Red, Itchy Bumps Under My Fingernail - What Is It?
I have this really odd fingernail problem. I have a constant itch in the same finger on each hand and sometimes it is a random itch but it can also be cause by high pulse in fingers. As a result I have to constantly bite them and pick the skin underneath the nail to stop the itch until the nail and skin grow back. My nails haven't got fungus or anything but there is a little bit of a little red bump just below the fingernail. Any Idea what it might be?
Based on your description of this nail problem, it appears that you may have a common wart of the skin called a periungal wart. These types of warts are caused by a virus that can get into your skin through cuts and abrasions. They usually appear around or under toenails and finger nails. The warts can occur alone or in clusters and they can take a variety of appearances such as being flat, rough, or dome shaped. They can vary in color from dark red/brown to normal skin color. Individuals who are highly susceptible are those who pick in and around their nails and/or who are nail biters. Some symptoms that you may encounter with this type of wart include: itchiness in around affected site and tenderness to surrounding skin/cuticle (especially if secondary bacterial infection presents).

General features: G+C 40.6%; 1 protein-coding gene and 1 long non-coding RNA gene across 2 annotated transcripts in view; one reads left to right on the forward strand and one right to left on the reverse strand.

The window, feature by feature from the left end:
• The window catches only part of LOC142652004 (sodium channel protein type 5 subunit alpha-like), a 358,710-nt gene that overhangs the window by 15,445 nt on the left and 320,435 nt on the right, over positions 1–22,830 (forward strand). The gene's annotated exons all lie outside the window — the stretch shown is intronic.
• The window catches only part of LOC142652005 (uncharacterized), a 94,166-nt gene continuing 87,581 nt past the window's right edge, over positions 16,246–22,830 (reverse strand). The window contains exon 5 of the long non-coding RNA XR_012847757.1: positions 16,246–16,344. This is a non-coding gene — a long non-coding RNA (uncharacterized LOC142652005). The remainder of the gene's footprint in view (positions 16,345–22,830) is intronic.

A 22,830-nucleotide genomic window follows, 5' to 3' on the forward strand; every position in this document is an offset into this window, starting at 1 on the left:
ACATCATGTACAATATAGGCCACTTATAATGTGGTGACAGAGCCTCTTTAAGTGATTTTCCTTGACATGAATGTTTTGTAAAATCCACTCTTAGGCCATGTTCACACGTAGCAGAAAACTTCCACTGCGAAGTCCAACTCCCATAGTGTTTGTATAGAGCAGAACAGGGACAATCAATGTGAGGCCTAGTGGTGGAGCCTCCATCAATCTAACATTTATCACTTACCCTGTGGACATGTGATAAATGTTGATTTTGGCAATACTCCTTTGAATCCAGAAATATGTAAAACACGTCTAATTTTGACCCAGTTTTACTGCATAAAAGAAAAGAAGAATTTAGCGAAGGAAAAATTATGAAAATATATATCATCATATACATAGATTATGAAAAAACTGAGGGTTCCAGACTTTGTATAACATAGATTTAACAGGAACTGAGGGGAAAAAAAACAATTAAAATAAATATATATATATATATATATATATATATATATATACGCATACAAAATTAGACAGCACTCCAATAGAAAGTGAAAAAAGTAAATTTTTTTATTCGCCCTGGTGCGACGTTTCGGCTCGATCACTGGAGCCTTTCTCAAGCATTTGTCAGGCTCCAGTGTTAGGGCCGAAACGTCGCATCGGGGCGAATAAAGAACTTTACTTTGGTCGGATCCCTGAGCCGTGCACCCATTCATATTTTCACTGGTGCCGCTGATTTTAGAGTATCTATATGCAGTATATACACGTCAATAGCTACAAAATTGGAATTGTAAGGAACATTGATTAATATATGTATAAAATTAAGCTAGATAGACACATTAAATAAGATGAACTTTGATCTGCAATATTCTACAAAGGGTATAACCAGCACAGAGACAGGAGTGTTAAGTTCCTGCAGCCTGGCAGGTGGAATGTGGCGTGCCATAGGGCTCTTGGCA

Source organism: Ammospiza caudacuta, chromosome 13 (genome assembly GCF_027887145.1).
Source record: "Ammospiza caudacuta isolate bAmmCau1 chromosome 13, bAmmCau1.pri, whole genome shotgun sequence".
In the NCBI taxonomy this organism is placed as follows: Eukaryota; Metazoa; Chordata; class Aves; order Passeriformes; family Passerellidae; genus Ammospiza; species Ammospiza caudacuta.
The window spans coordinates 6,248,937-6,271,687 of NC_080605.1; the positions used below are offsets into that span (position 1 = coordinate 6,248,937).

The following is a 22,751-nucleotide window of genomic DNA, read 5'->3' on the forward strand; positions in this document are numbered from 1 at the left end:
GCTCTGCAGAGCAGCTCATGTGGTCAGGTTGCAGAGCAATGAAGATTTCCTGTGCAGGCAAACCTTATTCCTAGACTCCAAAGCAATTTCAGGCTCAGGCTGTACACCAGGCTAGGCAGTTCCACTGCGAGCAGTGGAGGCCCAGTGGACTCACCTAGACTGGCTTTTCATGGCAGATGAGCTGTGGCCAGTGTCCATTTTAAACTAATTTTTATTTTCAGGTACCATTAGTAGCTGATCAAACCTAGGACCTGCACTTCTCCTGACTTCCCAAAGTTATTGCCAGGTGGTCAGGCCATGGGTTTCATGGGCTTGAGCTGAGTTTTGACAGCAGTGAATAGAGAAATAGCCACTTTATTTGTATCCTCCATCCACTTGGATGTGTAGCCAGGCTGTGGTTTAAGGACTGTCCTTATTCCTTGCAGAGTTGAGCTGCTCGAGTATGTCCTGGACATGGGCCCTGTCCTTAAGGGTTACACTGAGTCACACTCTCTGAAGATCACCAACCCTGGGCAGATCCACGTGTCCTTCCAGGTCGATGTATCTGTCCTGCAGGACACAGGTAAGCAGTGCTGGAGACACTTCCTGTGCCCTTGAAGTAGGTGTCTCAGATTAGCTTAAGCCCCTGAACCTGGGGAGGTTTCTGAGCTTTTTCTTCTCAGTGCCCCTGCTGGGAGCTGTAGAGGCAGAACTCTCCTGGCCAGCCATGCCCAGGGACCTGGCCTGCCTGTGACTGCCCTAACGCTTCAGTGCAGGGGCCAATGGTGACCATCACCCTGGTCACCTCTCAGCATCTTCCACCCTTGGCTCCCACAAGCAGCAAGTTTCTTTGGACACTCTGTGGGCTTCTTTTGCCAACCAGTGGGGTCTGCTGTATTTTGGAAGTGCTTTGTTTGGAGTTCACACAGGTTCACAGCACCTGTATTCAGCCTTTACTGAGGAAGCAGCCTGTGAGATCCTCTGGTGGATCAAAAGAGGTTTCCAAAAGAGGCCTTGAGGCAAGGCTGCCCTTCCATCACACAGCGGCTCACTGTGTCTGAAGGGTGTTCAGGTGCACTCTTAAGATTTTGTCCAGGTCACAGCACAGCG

Given that TeenHealthFX cannot give you a definitive diagnosis over the internet, we recommend that you meet with your doctor so you can find out what the issue is and so you can get treatment recommendations from him/her. If it is a periungal wart, your doctor may recommend that you use an over-the-counter (OTC) wart remover to be applied to the affected area (red bump) to see if that helps with your symptoms.
In the meantime until you meet with your doctor, be sure to wash your hands frequently and try not to bite or pick your skin or nail on the affected finger(s).
If you don't have a doctor and live in northern New Jersey, you can call the Adolescent/Young Adult Center for Health at 973-971-5199 for an appointment with an adolescent medicine specialist or contact your local teen health center. You can also contact your insurance company for a list of in-network primary care physicians, dermatologists or adolescent medicine specialists.